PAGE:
Sometimes, I hit the wall.
I just can’t create anymore. It happens from time to time, usually when I’m not under pressure to get something done or when I have a lull between projects. When I’m writing I can usually push through it; I’ve been doing it long enough and have a few tricks to get through the dry spells. I have enough confidence to work through the blues, toss our the crap that I will invariably generate and forge ahead.
Photography can be different. I haven’t been at it long and shedding the self-doubt that can creep in when I’m unawares takes me longer. Often I’ll feel like I’m never going to produce an image worth looking at again. Often I feel like I’ve never produced an image worth looking at in the first place. It’s tough to pick up a camera on those days. When I do I wonder what I’m going to shoot, how I’m going to shoot it and who (if anyone) is ever going to look at it.
Maybe it’s because my photography is a matter of public record. Of course, my writing is, too. More so, in many ways. I write movies and books and I work for magazines and papers and people are giving me their opinion on what I’ve created all the time. Yet somehow, photography just feels different. I wonder if it’s because I still view it as a hobby? Hobbies are supposed to be fun. When taking pictures starts to feel like work I think I get a little anxious. A little while back I was as anxious as I’ve been with a camera in my hand.
Olympic Park Shootout: Greg James Hanford and the SPC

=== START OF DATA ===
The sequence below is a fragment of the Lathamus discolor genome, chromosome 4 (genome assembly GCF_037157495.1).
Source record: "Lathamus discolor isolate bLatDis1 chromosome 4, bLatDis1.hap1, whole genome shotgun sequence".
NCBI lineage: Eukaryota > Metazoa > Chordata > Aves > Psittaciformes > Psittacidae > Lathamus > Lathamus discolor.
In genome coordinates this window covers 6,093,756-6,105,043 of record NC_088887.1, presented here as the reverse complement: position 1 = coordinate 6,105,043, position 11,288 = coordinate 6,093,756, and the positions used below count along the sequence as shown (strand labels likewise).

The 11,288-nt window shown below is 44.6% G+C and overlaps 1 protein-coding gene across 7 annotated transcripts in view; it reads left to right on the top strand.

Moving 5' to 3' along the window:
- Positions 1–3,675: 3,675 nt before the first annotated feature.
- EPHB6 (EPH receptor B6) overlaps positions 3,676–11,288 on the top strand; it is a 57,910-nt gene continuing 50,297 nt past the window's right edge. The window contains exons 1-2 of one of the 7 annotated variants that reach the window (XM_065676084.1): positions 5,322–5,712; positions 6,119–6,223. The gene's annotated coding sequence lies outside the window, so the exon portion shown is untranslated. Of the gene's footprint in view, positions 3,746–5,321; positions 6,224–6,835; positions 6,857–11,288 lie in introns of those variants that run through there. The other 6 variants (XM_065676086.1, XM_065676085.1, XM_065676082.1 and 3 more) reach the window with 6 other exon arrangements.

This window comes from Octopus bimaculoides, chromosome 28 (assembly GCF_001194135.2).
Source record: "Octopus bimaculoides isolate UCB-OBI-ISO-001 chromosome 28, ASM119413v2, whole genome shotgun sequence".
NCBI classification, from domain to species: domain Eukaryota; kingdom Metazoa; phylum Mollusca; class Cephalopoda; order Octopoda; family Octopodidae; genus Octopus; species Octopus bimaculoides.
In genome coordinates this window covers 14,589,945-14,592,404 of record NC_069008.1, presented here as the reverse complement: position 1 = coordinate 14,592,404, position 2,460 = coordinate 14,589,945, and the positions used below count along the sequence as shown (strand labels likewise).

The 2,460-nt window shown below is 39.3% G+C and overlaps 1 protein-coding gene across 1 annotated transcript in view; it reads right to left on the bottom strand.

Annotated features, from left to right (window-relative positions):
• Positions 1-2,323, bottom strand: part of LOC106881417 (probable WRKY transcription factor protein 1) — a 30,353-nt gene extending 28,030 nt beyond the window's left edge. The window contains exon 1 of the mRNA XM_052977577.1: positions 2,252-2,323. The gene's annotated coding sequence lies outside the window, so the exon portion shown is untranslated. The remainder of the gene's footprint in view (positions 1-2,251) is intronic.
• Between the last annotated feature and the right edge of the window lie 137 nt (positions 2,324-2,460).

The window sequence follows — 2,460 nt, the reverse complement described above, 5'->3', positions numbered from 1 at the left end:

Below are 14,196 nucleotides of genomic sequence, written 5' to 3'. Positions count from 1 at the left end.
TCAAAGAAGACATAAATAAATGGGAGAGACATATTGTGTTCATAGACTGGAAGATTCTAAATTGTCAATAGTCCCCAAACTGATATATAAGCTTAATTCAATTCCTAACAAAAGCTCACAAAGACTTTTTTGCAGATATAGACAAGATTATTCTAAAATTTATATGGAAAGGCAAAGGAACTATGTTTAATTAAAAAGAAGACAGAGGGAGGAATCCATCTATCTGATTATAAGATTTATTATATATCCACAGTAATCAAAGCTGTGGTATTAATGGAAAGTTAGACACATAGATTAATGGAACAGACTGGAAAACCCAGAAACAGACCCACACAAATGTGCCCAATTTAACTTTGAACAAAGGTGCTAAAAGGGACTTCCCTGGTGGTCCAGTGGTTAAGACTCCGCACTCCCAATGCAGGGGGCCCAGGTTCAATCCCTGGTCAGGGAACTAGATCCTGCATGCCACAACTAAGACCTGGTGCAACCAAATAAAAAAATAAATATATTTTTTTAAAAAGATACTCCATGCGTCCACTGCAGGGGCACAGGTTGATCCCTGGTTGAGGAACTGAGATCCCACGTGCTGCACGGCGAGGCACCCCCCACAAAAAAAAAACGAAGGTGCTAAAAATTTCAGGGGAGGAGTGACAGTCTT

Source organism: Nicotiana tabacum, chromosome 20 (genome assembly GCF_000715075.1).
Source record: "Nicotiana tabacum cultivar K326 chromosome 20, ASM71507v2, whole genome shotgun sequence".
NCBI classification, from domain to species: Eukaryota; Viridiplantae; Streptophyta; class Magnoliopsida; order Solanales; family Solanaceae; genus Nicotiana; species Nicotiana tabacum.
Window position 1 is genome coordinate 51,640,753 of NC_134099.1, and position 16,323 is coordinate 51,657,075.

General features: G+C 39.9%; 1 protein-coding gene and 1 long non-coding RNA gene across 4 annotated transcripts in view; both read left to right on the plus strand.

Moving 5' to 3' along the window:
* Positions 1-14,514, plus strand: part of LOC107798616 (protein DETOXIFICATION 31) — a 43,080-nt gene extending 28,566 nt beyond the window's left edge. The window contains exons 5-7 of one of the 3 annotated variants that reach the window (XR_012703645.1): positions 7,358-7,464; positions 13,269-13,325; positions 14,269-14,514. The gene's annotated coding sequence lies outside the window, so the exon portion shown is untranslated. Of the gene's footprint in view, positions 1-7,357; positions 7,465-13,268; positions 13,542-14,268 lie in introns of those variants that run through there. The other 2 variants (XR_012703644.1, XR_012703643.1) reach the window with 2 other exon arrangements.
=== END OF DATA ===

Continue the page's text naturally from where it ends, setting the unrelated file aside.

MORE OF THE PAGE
My second shoot with Greg was doomed from the start. I don’t remember a time I’ve felt so ill prepared and uncertain about a shoot. Maybe it’s because I knew my idea was silly all along; Megan, Damian Tony and all the other folk that came along to pitch in spent a few hours helping me make “puffy clouds” in an attempt to create some surreal environment for Greg’s cover shoot. Pulling out the black spray paint to make “angry puffy clouds” was never going to be a good idea.
Doomed from the start.
I had been doubting myself for a few weeks after a couple particularly uninspired shoots and I hit a new low when the clouds started dangling. They looked stupid, the light was off, the background was terrible. All my fault. I wanted to pack in the whole operation then and there but with 20 people out to help that wasn’t much of an option. Believe me, though, I considered it. To make matters worse we were crunched for time – a few people were late – so one shoot was spilling over into the time we allotted for the other. Not a good scene.
Yes, it was every bit as tragic as it looks to be here.
We were accomplishing less than Jake. I called an end to the foolishness and went about shooting on the hill – another failure – before working a few natural light images with Greg. At the time they seemed just as silly but I don’t despise them as much now.
That’s enough whining. The moral of this story is that no matter how bad things look – and when you’re taking pictures the proof is right there in front of you – better times are but a click and an f/stop away. By the time I got Aaron and the rest of the crew in front of the camera I had zero confidence left in my ability to create an image, but I did it anyway. I kicked down the lightstands (for the most part) kept things as simple as possible and just got the work done (there’s that word again, and perhaps the root of the problem).
Reflecting on the work we put in it’s easy to see what happened; with the help and encouragement of my team and friends I quit second guessing everything I was doing and we were able to get some decent images out of the set. World beaters? No, not really, but a few keeper frames for sure and one or two I’m even proud of. Mostly because The Immortal Incumbent is so handsome, though. Mostly.
A couple of them even made it into Groove Magazine. Imagine that.
Thanks to everyone who came out to the park to help and have a little fun. The best part of the day wasn’t taking pictures but all the fun we had after. Who knew beer went down so smooth at 2am?*